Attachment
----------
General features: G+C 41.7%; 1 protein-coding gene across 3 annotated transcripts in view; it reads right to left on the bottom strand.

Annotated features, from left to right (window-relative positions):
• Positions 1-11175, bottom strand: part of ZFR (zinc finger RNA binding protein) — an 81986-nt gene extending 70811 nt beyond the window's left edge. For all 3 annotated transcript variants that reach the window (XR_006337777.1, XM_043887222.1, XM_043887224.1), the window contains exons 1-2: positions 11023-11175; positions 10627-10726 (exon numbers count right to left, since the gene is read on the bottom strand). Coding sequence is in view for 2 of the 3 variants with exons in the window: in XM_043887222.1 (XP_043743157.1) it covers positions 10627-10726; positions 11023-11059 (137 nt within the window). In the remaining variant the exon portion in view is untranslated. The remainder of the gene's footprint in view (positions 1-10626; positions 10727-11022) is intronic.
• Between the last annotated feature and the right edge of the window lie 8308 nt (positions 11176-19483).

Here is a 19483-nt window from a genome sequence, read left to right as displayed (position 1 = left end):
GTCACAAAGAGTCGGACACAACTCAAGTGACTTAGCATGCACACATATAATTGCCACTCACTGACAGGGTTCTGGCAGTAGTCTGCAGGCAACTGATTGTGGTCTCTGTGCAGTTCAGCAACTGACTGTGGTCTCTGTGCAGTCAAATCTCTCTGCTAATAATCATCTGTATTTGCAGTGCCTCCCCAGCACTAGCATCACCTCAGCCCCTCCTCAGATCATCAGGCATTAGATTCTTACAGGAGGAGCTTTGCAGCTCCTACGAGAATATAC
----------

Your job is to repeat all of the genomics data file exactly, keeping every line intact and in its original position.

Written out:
General features: G+C 41.7%; 1 protein-coding gene across 3 annotated transcripts in view; it reads right to left on the bottom strand.

Annotated features, from left to right (window-relative positions):
• Positions 1-11175, bottom strand: part of ZFR (zinc finger RNA binding protein) — an 81986-nt gene extending 70811 nt beyond the window's left edge. For all 3 annotated transcript variants that reach the window (XR_006337777.1, XM_043887222.1, XM_043887224.1), the window contains exons 1-2: positions 11023-11175; positions 10627-10726 (exon numbers count right to left, since the gene is read on the bottom strand). Coding sequence is in view for 2 of the 3 variants with exons in the window: in XM_043887222.1 (XP_043743157.1) it covers positions 10627-10726; positions 11023-11059 (137 nt within the window). In the remaining variant the exon portion in view is untranslated. The remainder of the gene's footprint in view (positions 1-10626; positions 10727-11022) is intronic.
• Between the last annotated feature and the right edge of the window lie 8308 nt (positions 11176-19483).

Here is a 19483-nt window from a genome sequence, read left to right as displayed (position 1 = left end):
GTCACAAAGAGTCGGACACAACTCAAGTGACTTAGCATGCACACATATAATTGCCACTCACTGACAGGGTTCTGGCAGTAGTCTGCAGGCAACTGATTGTGGTCTCTGTGCAGTTCAGCAACTGACTGTGGTCTCTGTGCAGTCAAATCTCTCTGCTAATAATCATCTGTATTTGCAGTGCCTCCCCAGCACTAGCATCACCTCAGCCCCTCCTCAGATCATCAGGCATTAGATTCTTACAGGAGGAGCTTTGCAGCTCCTACGAGAATATAC